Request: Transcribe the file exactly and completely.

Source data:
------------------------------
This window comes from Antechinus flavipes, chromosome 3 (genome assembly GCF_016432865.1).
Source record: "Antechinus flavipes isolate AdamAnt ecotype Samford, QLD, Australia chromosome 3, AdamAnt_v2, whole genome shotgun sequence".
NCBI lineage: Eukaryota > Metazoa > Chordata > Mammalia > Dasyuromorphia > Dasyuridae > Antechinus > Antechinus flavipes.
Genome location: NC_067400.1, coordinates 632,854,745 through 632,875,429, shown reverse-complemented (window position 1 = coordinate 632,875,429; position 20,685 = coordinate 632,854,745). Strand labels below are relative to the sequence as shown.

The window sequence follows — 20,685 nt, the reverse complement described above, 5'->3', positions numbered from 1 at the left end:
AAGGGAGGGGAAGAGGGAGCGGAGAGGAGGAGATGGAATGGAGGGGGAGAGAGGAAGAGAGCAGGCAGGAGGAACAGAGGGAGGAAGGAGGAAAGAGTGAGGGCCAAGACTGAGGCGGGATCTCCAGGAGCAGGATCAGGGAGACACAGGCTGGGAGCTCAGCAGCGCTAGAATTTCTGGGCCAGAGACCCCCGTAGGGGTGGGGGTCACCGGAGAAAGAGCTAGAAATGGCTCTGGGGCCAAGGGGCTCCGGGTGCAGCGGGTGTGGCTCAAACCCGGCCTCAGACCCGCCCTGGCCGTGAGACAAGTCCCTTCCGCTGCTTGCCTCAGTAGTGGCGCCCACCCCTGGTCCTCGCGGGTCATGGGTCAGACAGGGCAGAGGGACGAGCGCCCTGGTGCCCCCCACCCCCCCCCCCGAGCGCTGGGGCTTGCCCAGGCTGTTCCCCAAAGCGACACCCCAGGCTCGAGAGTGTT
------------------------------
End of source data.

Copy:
This window comes from Antechinus flavipes, chromosome 3 (genome assembly GCF_016432865.1).
Source record: "Antechinus flavipes isolate AdamAnt ecotype Samford, QLD, Australia chromosome 3, AdamAnt_v2, whole genome shotgun sequence".
NCBI lineage: Eukaryota > Metazoa > Chordata > Mammalia > Dasyuromorphia > Dasyuridae > Antechinus > Antechinus flavipes.
Genome location: NC_067400.1, coordinates 632,854,745 through 632,875,429, shown reverse-complemented (window position 1 = coordinate 632,875,429; position 20,685 = coordinate 632,854,745). Strand labels below are relative to the sequence as shown.

The window sequence follows — 20,685 nt, the reverse complement described above, 5'->3', positions numbered from 1 at the left end:
AAGGGAGGGGAAGAGGGAGCGGAGAGGAGGAGATGGAATGGAGGGGGAGAGAGGAAGAGAGCAGGCAGGAGGAACAGAGGGAGGAAGGAGGAAAGAGTGAGGGCCAAGACTGAGGCGGGATCTCCAGGAGCAGGATCAGGGAGACACAGGCTGGGAGCTCAGCAGCGCTAGAATTTCTGGGCCAGAGACCCCCGTAGGGGTGGGGGTCACCGGAGAAAGAGCTAGAAATGGCTCTGGGGCCAAGGGGCTCCGGGTGCAGCGGGTGTGGCTCAAACCCGGCCTCAGACCCGCCCTGGCCGTGAGACAAGTCCCTTCCGCTGCTTGCCTCAGTAGTGGCGCCCACCCCTGGTCCTCGCGGGTCATGGGTCAGACAGGGCAGAGGGACGAGCGCCCTGGTGCCCCCCACCCCCCCCCCCGAGCGCTGGGGCTTGCCCAGGCTGTTCCCCAAAGCGACACCCCAGGCTCGAGAGTGTT